Valentine’s Day is fundamentally about love, but who says it has to be romantic love? Take this opportunity to catch up with friends or family. You could organize a laid-back hangout, have a virtual movie night, or just send a few texts to let them know you’re thinking about them. It’s about appreciating the connections you have, not lamenting the ones you don’t. 

Plan a Solo Adventure 

One of the freedoms of being single is the ability to go on adventures on your own. Use this day to do something you’ve been wanting to do but haven’t had the opportunity to. That might mean visiting a new coffee shop, going for a long hike, or checking out a local event like the Lowell Winterfest. The idea is to enjoy your own company and the freedom you have to explore on your whim. 

Reflect on Personal Growth 

Instead of getting bogged down by the Valentine’s Day hype, take a moment to think about where you’re at in life and where you want to go. This doesn’t have to be a deep, soul-searching exercise—just a simple check-in with yourself to acknowledge your achievements and set some casual goals for the future. 

Being single doesn’t have to be a disappointment, and it certainly doesn’t have to be emotional. It’s all about shifting your perspective and focusing on what makes you feel good. Whether that’s spending time with loved ones, enjoying your own company, or just treating the day like any other, the key is to do what works for you. Remember, February 14 is just one day out of the year, and it doesn’t define your worth or happiness. So, let’s stay relaxed and turn it into a great day, no matter our relationship status.

Stuck inside this winter? Not anymore!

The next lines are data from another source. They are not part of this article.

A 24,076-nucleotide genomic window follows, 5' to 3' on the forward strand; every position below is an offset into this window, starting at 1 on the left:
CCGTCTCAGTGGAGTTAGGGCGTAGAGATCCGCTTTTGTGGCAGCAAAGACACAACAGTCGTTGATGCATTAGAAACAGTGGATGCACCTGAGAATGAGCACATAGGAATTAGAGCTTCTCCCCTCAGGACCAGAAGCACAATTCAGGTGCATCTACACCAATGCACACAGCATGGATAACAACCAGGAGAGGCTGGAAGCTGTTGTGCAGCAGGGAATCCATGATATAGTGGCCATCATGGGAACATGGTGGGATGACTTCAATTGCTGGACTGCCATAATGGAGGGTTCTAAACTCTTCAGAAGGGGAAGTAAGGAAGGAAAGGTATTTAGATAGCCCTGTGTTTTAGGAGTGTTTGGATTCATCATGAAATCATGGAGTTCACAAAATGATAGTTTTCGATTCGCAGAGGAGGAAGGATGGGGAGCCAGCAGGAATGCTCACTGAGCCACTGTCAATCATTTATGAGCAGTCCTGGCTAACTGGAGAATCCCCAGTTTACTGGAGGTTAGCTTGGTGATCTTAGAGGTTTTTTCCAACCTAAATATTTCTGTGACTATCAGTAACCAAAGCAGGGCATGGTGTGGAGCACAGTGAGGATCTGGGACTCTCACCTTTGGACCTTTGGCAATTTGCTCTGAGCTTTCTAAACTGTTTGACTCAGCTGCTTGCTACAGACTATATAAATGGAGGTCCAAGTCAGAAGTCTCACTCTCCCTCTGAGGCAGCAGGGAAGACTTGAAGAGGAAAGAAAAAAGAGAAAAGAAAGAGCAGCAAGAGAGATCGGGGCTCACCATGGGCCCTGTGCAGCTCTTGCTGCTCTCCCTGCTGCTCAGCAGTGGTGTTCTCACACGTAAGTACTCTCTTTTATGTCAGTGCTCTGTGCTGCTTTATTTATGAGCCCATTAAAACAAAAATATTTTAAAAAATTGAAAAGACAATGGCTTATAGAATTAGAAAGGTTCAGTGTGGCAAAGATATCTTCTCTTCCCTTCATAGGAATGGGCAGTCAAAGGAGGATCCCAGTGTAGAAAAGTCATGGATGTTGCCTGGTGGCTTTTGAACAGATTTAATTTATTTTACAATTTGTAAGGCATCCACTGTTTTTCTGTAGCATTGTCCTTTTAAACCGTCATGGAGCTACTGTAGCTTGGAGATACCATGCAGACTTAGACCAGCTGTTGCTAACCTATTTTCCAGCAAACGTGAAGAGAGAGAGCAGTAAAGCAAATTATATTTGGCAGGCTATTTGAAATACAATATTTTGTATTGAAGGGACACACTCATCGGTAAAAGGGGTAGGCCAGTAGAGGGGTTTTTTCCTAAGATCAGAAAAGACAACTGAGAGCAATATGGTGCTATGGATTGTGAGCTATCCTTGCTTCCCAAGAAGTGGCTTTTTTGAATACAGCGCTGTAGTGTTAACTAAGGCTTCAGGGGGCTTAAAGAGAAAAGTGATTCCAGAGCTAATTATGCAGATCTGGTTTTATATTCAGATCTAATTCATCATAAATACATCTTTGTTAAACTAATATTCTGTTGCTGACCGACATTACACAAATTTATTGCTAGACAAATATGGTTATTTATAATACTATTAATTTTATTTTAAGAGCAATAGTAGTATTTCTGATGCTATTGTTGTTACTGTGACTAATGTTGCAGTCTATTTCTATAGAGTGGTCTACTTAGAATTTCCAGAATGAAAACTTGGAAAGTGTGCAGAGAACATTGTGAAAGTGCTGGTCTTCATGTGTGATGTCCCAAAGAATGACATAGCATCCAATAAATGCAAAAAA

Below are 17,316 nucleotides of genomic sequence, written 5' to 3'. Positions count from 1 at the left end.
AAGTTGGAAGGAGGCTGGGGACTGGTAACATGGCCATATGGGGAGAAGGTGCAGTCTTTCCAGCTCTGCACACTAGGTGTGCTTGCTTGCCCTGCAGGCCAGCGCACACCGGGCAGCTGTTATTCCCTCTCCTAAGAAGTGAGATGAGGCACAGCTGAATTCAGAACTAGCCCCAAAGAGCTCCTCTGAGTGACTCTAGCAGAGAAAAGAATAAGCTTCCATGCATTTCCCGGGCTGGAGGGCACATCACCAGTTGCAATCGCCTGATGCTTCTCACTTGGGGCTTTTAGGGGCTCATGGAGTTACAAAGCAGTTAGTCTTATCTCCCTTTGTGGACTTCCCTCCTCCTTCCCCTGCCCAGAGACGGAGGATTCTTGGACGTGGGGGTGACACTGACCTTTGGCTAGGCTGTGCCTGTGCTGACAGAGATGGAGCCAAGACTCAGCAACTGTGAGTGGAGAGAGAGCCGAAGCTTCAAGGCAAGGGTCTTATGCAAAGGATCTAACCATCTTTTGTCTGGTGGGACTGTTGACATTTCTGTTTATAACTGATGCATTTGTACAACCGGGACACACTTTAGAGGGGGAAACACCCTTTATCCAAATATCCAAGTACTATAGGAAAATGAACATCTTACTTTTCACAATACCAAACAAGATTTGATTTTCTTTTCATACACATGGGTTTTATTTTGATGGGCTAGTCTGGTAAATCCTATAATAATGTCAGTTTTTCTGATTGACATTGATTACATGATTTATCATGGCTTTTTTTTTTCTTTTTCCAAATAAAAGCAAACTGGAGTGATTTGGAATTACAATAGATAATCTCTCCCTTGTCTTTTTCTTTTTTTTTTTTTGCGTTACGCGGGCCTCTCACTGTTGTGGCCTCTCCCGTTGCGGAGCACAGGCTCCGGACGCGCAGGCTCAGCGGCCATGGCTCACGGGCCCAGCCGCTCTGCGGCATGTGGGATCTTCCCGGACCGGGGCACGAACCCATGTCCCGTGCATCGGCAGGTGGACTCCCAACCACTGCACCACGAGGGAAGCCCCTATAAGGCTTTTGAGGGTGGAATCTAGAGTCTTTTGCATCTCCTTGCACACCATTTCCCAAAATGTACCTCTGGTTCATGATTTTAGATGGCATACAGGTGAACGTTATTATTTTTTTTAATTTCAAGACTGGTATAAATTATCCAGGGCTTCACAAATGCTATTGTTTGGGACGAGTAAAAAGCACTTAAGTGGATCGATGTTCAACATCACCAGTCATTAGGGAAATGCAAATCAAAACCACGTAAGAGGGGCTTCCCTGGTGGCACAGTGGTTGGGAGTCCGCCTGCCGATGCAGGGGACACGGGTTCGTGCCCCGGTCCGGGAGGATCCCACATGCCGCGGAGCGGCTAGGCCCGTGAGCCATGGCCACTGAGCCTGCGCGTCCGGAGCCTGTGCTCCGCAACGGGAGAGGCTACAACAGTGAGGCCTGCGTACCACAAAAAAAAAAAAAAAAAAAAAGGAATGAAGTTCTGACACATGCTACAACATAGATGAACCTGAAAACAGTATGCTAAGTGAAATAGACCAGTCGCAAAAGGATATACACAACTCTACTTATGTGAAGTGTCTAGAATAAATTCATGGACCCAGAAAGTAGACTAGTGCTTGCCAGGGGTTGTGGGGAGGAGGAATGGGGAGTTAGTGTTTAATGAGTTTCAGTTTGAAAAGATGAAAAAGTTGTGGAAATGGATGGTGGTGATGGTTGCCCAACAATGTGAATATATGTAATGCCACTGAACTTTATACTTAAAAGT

By: Julia Yeadon, College of Fine Arts Humanities and Social Sciences Well-being Leader

Are you struggling to find fun things to do during the frigid winters in Lowell? Well, you have come to the right place. After three winters here on campus, I have compiled a list of budget-friendly activities that can turn a boring winter day into a day of fun and adventure. Check out my list of top 10 affordable and fun things to do locally this winter:

  1. Mill No. 5

One of my favorite places in Lowell to visit is Mill No. 5. Just a 7-minute drive from campus, you can drink a delicious cup of coffee at Coffee & Cotton or root beer float from Dows Soda Fountain, enjoy a comedy show at the Lunar Theatre, or shop small local businesses or the farmer’s market.

  1. Local Coffee Shops

If you are as addicted to coffee as me, exploring the wide variety of coffee shops in the Greater Lowell area sounds like the perfect task to add to your to-do list. Whether you are looking for the perfect scenery to study on a Sunday morning or a delicious coffee and breakfast destination to visit with friends, there are endless places to try. Some of my top coffee shops close to campus include Brew’d Awakening Coffeehaus, Nibbana Cafe, Top Donut, and a new coffee destination that recently opened in Dracut (only a 5-minute drive from East campus), The Perfect Cup.

  1. Local Restaurants 

Looking for some good food? Egg Roll Cafe and the Egyptian Grill food truck are within walking distance of North Campus! Some highly-rated spots located in Downtown Lowell are Viet-Thai, El Potro Mexican Bar and Grill, Life Alive Cafe, and my personal favorite, Mandarin Asian Bistro. 

  1. Axe Throwing

If you’re wanting to try something new and exciting, get a couple of friends together and visit Axe Shack in Lowell! The venue offers axe throwing, knife throwing, cornhole, and pool. Better yet, Groupon frequently offers deals for a more affordable experience. https://axeshack.com/

  1. Ice Skating/Roller Skating

Conway Arena in Nashua, New Hampshire offers public skating several times a week for only $5 with a $4 fee for rental skates. https://conwayarena.com/schedule

Not into ice skating? Try roller skating at Roller Kingdom in Tyngsboro with just a $16 admission and $3 rental skate fee, or roller skate for only $1 on Wednesday nights during the month of February! https://rollerkingdom.com/schedule/tyngsboro-schedule/

  1. Escape Room

Pick between a variety of themed rooms and complete a mission by cracking codes and solving puzzles to successfully escape in 60-minutes. Escapology in Tewksbury offers a fun and thrilling adventure for $38 per person. Keep an eye out for frequent deals and offers on the website! https://www.escapology.com/en/tewksbury-ma